From Crain's Chicago:
After sitting empty for years, the historic former Chicago Defender building in Motor Row has a new owner and a new tenant.
Ventures led by Chicago developer Alexander Pearsall paid $6 million for the newspaper's former headquarters at 2400 S. Michigan Ave., an adjacent land parcel and small commercial buildings to the west and south of the Defender building, a city landmark, according to county records. The Pearsall ventures bought the properties from two investor groups led by Chicago restaurant operator Matthew O'Malley, the records show.
Mr. Pearsall also has leased the 50,000-square-foot Defender building and the 10,000-square-foot commercial structure at 2412 S. Michigan Ave. to events management and production company Revel Group, said Britt Whitfield, president of Chicago-based Revel.The sale and lease are good news for Motor Row, which city planners want to transform into a thriving nightlife and dining district fueled by spending from conventioneers at nearby McCormick Place.
Revel Group's Ms. Whitfield acknowledged Motor Row is still transforming, but she believes the market already exists for a new events space in the area.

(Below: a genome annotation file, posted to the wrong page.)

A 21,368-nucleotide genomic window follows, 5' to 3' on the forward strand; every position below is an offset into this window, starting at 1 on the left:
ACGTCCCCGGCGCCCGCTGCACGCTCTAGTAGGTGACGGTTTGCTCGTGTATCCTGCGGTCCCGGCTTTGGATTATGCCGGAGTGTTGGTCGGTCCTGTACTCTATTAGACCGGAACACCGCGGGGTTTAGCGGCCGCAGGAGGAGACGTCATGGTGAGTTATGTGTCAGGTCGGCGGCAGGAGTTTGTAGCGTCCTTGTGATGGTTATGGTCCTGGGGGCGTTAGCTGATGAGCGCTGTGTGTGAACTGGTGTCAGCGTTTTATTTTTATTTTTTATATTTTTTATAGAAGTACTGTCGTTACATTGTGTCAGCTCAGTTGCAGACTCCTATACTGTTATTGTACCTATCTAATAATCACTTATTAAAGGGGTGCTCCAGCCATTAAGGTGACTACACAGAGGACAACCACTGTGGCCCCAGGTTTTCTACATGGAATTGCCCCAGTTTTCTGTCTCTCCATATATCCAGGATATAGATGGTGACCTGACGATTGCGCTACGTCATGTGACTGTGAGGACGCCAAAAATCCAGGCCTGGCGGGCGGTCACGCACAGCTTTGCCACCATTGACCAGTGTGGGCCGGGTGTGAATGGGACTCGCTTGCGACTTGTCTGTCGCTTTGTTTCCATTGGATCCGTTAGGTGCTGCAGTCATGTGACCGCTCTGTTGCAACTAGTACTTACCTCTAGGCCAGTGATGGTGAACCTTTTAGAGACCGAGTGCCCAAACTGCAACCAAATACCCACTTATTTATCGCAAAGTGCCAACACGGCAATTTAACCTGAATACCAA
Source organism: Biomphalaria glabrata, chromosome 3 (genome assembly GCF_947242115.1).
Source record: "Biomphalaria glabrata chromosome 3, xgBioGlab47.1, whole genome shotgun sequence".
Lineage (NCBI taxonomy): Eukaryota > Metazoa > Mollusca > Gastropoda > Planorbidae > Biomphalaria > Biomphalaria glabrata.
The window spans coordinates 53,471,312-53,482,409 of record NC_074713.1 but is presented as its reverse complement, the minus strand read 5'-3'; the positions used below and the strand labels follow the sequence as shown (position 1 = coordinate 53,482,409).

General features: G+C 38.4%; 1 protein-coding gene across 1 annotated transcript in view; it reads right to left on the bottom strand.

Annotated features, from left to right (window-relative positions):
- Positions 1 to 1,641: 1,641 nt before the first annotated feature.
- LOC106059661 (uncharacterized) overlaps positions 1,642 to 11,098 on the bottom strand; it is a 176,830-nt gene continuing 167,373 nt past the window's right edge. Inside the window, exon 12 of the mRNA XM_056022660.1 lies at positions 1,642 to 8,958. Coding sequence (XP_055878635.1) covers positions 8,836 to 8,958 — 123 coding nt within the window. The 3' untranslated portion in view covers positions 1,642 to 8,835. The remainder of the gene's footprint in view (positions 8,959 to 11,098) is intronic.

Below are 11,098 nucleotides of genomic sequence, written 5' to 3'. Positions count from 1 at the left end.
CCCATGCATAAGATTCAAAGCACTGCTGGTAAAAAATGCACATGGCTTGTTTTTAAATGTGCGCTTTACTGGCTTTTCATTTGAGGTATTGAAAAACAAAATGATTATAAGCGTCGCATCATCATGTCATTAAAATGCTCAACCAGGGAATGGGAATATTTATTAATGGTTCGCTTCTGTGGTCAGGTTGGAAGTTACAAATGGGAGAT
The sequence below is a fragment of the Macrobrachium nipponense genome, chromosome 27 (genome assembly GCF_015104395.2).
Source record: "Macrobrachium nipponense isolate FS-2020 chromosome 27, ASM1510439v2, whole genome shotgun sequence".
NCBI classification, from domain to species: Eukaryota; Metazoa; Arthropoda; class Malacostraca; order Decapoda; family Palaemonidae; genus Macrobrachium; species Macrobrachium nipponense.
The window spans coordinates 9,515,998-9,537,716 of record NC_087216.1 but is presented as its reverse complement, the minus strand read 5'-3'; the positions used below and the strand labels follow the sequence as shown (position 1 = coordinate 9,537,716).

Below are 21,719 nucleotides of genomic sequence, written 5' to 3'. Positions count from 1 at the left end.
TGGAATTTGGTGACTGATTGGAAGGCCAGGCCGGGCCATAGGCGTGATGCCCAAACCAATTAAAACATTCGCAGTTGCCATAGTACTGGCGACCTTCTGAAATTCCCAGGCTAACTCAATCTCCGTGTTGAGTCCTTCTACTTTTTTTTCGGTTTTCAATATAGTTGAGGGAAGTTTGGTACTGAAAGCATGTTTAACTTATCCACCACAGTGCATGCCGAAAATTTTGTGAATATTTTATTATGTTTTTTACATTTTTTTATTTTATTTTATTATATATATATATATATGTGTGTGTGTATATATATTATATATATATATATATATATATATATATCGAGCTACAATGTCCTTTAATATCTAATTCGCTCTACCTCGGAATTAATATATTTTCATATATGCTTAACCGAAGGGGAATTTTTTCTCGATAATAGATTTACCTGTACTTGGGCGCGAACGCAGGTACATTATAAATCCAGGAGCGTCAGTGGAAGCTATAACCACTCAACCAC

“There is a very big desire for groups coming into town for shows to stay as close as they can to McCormick Place,” she said. Ms. Whitfield envisions CEOs, for example, in town for a week for a convention staying in the ex-Defender building and using rooms in the property to hold off-site meetings.
The former Defender building, a block west of McCormick Place, will be brought back to its original glory, Ms. Whitfield added, with a careful focus on restoring the property's woodworking, stained glass and architectural details.
Revel plans to create a range of meeting spaces in the three-story building, including small rooms for breakout sessions, larger conference areas and even four or five “sleeping rooms” on the third level.
The firm will showcase an outdoor courtyard area in the middle of the U-shaped former Defender building. Leasing the building at 2412 S. Michigan gives Revel additional space options, added Ms. Whitfield, who co-runs Revel with Clint Paton, an executive at the firm.
Founded in 2007,
Revel creates events for clients like the University of Chicago, the
Lincoln Park Zoo and private companies.
Designed by architect Philip Maher, the art deco former Defender building was built as the Illinois Automobile Club in the late 1930s, according to a city report about historic properties in Motor Row.
In the late 1950s, John Sengstacke, the nephew of Defender founder Robert Abbott, moved the African-American-focused newspaper to 2400 S. Michigan Ave., where the firm stayed until 2005, when the paper moved downtown.